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Ireland’s embrace of Zombie song at Rugby World Cup stirs debate over lyrics

Thirty years after a lethal IRA bomb inspired its stark, chilling lyrics, the Cranberries’ song Zombie has experienced an unlikely rebirth as a Rugby World Cup anthem.

Ireland fans have belted out its chorus in stadiums across France and hope to do so again on Saturday after a quarter-final tie against New Zealand at the Stade de France in Paris.

The transformation of Dolores O’Riordan’s scorching lament into a paean of sporting joy has repopularised the song and stirred debate about whether it still represents a repudiation of IRA violence.

The Limerick-born singer’s lyrics – “it’s not me, it’s not my family” – distanced herself and other Irish people from the IRA after a bomb killed Johnathan Ball, aged three, and Tim Parry, 12, in Warrington, Cheshire, in 1993.

“We were on a tour bus and I was near the location where it happened, so it really struck me hard,” O’Riordan told an interviewer. “I was quite young, but I remember being devastated about the innocent children being pulled into that kind of thing.”

The surviving members of the Cranberries said the song’s revival would have delighted O’Riordan, who died in 2018. “We’re thrilled to hear that Zombie has just exceeded a billion streams on @spotify. Dolores would be over the moon! Thanks to all our fans for your incredible support,” the band tweeted last week.

Exuberant scenes of Irish rugby fans roaring “it’s not me” along with music blasted by stadium PA systems have racked up hundreds of thousands of views on YouTube and millions on TikTok.

[wpcc-iframe src=”” title=”The Cranberries – Zombie (Official Music Video)” height=”480″ width=”854″ allowfullscreen]Zombie music video

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It is unclear how many fans know about or endorse the song’s message. Most are believed to sing along simply because it is catchy and has become the team’s unofficial World Cup anthem.

Even so, some republicans and supporters of the IRA’s armed campaign have bristled at the song’s resurgence. Commenters on social media have been especially indignant at the song’s reference to the 1916 Easter Rising.

“An insult to republicans across Ireland and nationalists in the North,” one person tweeted. “A song mocking the men and women of Easter week and telling the nationalist people of the ‘six counties’ it was all in their head,” said another person on X, formerly Twitter. Some accused rugby fans of being “west Brits”, a term of mockery for Irish people with perceived affinity for Britain.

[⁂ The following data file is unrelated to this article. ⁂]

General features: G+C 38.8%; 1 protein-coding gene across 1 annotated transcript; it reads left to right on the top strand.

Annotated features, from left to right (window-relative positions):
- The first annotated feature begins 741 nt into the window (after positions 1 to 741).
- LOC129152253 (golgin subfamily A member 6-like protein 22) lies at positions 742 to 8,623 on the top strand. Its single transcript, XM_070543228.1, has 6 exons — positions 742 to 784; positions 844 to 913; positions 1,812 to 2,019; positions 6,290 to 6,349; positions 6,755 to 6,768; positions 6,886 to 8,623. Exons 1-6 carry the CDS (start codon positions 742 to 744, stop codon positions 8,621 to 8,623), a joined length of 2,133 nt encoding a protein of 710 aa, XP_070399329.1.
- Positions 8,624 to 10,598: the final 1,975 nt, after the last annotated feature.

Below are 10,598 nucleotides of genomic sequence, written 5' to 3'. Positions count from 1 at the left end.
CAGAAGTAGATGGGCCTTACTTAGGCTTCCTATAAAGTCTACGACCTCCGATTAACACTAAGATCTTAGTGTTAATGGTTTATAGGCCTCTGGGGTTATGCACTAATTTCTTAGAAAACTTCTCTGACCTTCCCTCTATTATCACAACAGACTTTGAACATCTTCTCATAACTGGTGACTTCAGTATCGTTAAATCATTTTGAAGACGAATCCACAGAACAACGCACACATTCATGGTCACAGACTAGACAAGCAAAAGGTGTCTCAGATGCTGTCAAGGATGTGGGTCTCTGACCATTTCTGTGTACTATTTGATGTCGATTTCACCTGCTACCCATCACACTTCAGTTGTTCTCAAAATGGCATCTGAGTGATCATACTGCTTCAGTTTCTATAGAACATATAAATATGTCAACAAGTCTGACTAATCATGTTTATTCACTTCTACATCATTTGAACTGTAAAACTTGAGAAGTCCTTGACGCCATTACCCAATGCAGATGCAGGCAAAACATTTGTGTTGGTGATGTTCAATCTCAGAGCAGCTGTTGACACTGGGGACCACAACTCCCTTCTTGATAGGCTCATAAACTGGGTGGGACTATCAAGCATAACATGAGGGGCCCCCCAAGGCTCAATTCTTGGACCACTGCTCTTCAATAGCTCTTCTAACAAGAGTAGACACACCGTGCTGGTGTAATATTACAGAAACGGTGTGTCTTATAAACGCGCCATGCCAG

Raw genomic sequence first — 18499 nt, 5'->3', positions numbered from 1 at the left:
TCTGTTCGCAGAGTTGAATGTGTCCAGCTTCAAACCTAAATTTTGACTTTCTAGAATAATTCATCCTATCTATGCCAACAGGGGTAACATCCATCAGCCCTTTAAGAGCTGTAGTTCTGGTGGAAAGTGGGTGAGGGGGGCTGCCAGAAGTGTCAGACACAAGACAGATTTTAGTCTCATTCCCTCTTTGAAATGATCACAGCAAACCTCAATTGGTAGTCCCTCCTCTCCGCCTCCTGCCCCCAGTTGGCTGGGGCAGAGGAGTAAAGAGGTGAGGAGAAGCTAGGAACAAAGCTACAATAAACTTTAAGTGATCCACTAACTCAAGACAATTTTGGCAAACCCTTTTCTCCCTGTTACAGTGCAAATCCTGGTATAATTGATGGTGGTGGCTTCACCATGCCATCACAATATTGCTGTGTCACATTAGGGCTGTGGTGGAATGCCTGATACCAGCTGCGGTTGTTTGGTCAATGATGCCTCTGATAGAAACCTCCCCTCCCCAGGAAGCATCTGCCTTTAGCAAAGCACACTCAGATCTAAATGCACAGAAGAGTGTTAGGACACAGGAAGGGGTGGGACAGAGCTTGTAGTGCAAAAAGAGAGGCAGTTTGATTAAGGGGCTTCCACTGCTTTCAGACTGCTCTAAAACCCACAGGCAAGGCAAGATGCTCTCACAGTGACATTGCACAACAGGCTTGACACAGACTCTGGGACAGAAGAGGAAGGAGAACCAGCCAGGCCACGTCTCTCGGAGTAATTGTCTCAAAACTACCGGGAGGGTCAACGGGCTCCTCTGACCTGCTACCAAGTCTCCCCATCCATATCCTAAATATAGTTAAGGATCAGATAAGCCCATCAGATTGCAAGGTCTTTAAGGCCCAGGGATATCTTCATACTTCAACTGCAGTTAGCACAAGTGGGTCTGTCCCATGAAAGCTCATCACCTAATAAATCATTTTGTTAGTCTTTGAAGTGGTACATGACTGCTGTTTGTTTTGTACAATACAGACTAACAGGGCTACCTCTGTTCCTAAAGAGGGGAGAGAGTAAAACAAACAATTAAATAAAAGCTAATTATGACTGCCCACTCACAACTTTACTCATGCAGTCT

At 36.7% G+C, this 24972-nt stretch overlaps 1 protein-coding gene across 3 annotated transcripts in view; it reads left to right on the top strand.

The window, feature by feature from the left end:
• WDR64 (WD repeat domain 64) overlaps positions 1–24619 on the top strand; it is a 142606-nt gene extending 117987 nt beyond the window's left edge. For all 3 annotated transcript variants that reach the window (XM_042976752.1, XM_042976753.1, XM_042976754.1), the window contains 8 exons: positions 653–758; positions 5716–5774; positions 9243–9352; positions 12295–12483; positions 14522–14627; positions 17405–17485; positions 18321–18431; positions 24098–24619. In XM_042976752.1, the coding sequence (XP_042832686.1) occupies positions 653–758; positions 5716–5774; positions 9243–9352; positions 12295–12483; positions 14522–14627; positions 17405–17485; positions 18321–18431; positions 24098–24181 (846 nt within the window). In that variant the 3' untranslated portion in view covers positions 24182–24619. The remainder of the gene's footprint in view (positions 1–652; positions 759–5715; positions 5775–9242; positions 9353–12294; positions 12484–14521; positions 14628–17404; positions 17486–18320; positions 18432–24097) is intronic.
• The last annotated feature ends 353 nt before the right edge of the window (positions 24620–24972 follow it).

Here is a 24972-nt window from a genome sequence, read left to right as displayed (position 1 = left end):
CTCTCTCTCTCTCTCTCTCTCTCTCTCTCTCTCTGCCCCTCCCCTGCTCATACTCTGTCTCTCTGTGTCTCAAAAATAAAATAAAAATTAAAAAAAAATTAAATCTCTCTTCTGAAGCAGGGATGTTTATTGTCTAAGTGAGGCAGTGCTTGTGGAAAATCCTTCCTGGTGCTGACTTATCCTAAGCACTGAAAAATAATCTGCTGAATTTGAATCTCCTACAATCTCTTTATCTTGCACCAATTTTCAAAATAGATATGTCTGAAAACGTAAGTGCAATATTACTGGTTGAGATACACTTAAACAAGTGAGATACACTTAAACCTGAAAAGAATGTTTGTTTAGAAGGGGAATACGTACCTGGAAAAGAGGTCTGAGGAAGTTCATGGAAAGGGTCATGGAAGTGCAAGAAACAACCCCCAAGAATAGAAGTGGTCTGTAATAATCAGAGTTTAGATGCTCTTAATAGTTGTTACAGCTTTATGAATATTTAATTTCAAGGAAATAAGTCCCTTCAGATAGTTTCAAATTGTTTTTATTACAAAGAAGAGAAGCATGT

Colum Eastwood, the leader of the Social Democratic and Labour party (SDLP) in Northern Ireland, sought to deflate the controversy. “Zombie is an anti-war song written after the IRA killed 2 children in Warrington,” he tweeted. “Stop trying to make it something it isn’t. And stop pretending opposing IRA brutality is the same as supporting British brutality. Most of us opposed both.”

Limerick hurling fans were reportedly the first to adopt Zombie as a sporting anthem in 2018 after O’Riordan’s death. Supporters of Munster, a provincial rugby team that encompasses Limerick, followed suit and the practice spread to fans of the national team.

The dispute over Zombie mirrors a controversy over a Wolfe Tones song that lauds the IRA with the line “ooh, ah, up the ’Ra” – a refrain adopted by crowds at some concerts and football matches.

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Leo Varadkar, Ireland’s taoiseach, said he would sing Zombie if he were at the World Cup. “It’s a great song,” he told the radio station Newstalk on Wednesday. “I think it’s a song that we can all sing comfortably. It’s an anti-terrorism song. It’s not a nationalist or unionist song.”